4. ^ "All Saints, Long Ashton". A Church Near You. Church of England. Retrieved 7 March 2017.
  5. ^ "Bellringing". All Saints Church. Retrieved 8 March 2017.
  6. ^ "Long Ashton". Dove's Guide for Church Bell Ringers. Retrieved 8 March 2017.
  7. ^ "All Saint's, Long Ashton". Bristol and District Organists Association. Retrieved 7 March 2017.
  8. ^ "Monument to John and Alice Smith, in the Churchyard to west of All Saints' Church". National Heritage List for England. Historic England. Retrieved 7 March 2017.
  9. ^ "Monument to Elizabeth Phelps, in the Churchyard and to south of All Saints' Church". National Heritage List for England. Historic England. Retrieved 7 March 2017.
  10. ^ "Monument to Anna Whiting, in the Churchyard and to south of All Saints' Church". National Heritage List for England. Historic England. Retrieved 7 March 2017.
  11. ^ "Monument to George Whiting, in the Churchyard and to south of All Saints' Church". National Heritage List for England. Historic England. Retrieved 7 March 2017.
  12. ^ "Monument to Robert Whiting, 1662, in the Churchyard and to south of All Saints' Church". National Heritage List for England. Historic England. Retrieved 7 March 2017.
  13. ^ "Monument to Robert Whiting, 1679, in the Churchyard and to south of All Saints' Church". National Heritage List for England. Historic England. Retrieved 7 March 2017.
  14. ^ "Monument to Robert Whiting, 1693, in the Churchyard and to south of All Saints' Church". National Heritage List for England. Historic England. Retrieved 7 March 2017.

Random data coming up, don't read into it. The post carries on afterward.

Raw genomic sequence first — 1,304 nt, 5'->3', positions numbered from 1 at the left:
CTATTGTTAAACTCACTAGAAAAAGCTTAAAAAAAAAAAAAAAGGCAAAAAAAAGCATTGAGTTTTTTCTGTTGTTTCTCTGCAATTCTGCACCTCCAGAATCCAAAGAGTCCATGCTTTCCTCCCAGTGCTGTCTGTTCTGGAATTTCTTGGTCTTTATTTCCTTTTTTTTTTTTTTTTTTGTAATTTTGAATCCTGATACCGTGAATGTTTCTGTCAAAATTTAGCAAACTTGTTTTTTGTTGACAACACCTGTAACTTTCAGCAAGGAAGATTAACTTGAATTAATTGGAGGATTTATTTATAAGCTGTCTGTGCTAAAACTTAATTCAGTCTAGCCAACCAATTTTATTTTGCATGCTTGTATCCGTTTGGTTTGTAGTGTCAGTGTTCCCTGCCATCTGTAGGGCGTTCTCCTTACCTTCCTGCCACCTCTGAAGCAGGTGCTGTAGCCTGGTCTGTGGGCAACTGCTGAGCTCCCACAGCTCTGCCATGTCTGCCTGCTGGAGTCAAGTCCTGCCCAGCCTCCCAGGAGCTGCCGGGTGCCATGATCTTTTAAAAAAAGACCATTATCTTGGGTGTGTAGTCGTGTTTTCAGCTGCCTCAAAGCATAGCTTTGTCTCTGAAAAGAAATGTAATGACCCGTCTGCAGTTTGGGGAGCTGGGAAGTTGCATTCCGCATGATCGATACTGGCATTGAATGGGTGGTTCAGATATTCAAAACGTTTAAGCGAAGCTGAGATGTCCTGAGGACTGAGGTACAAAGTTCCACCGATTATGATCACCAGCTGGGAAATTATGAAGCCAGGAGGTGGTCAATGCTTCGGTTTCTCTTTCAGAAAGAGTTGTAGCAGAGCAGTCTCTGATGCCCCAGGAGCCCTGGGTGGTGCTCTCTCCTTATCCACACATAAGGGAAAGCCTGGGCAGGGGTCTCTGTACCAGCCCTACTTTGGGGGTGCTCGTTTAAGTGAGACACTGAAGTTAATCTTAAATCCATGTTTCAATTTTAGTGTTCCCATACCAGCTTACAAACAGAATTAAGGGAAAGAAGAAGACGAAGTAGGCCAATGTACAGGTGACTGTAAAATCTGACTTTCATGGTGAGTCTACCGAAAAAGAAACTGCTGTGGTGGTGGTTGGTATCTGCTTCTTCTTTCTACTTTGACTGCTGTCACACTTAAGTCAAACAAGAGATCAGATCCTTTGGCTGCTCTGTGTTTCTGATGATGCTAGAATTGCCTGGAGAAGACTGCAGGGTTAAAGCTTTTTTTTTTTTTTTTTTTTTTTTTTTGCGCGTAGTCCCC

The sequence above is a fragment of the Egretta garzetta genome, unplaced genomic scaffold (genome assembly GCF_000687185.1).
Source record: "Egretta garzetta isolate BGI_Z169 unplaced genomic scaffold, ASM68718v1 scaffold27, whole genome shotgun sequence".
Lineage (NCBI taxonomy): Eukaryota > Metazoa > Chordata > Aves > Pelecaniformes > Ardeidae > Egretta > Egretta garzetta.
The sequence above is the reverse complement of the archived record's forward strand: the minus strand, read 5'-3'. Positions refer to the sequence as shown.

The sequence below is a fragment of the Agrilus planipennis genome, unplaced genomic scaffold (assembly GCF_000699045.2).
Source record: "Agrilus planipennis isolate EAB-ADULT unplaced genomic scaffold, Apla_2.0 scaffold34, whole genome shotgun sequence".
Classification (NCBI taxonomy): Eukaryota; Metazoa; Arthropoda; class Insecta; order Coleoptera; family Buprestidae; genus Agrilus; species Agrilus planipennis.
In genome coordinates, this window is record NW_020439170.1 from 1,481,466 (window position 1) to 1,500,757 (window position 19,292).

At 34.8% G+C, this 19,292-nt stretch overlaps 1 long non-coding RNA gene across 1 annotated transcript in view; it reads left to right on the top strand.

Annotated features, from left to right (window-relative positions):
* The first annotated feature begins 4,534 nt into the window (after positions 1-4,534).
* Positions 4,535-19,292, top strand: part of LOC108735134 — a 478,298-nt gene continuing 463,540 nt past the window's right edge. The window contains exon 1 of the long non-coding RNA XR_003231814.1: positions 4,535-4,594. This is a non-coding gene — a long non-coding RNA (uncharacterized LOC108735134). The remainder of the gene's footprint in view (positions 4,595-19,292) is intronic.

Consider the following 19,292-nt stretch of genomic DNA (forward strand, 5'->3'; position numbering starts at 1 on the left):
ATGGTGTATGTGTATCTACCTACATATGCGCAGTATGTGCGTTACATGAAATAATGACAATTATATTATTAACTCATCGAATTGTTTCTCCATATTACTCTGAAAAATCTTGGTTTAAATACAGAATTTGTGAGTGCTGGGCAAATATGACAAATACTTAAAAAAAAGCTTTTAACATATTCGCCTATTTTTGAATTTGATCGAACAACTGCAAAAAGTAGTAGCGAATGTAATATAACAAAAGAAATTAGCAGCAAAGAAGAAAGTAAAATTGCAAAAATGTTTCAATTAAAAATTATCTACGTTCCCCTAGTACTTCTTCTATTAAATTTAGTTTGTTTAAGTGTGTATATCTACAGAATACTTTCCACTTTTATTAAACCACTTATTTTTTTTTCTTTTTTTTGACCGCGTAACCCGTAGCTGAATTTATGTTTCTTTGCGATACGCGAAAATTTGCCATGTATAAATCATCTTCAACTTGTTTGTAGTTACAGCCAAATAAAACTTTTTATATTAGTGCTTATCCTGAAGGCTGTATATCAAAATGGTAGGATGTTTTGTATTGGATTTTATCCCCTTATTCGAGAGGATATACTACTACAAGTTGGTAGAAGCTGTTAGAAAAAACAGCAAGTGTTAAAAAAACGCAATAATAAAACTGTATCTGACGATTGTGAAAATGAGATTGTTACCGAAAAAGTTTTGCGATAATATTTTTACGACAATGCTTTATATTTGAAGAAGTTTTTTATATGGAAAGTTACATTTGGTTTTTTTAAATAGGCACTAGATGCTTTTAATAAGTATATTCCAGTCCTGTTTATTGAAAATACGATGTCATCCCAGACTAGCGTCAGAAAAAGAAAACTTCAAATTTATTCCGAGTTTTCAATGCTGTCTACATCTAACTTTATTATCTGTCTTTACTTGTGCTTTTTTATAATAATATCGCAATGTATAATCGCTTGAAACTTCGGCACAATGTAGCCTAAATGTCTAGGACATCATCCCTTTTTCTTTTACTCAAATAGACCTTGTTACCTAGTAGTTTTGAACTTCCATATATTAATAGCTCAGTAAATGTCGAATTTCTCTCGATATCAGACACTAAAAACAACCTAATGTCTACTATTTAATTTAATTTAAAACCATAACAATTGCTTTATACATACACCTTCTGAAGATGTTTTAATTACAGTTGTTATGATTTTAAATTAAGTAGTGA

15. ^ "Monument to Philip Bower, in the Churchyard to west of All Saints' Church". National Heritage List for England. Historic England. Retrieved 8 March 2017.
  16. ^ "Monument to Pomroy Family in the Churchyard to north of All Saints' Church". National Heritage List for England. Historic England. Retrieved 8 March 2017.
  17. ^ "Monument to Ford family in the Churchyard to south of All Saints' Church". National Heritage List for England. Historic England. Retrieved 8 March 2017.
  18. ^ "Monument to Elizabeth Hayward in the Churchyard to east of All Saints' Church". National Heritage List for England. Historic England. Retrieved 8 March 2017.
  19. ^ "Monument to William Cambridge, in the Churchyard to south of All Saints'". National Heritage List for England. Historic England. Retrieved 8 March 2017.
  20. ^ "Monument to William Poultney in the Churchyard to north of All Saints' Church". National Heritage List for England. Historic England. Retrieved 8 March 2017.
  21. ^ "Monument to James Miller, in the Churchyard to west of All Saints' Church". National Heritage List for England. Historic England. Retrieved 8 March 2017.
  22. ^ "Monument to John Howard, in the Churchyard to south of All Saints' Church". National Heritage List for England. Historic England. Retrieved 8 March 2017.
  23. ^ "Churchyard Cross, in the Churchyard to south of All Saints' Church". National Heritage List for England. Historic England. Retrieved 8 March 2017.

Further reading[edit]

  • Poole, Ruth (1996). All Saints' Church Long Ashton: A History. Long Ashton P.C.C. ISBN 978-0952821304.

External links[edit]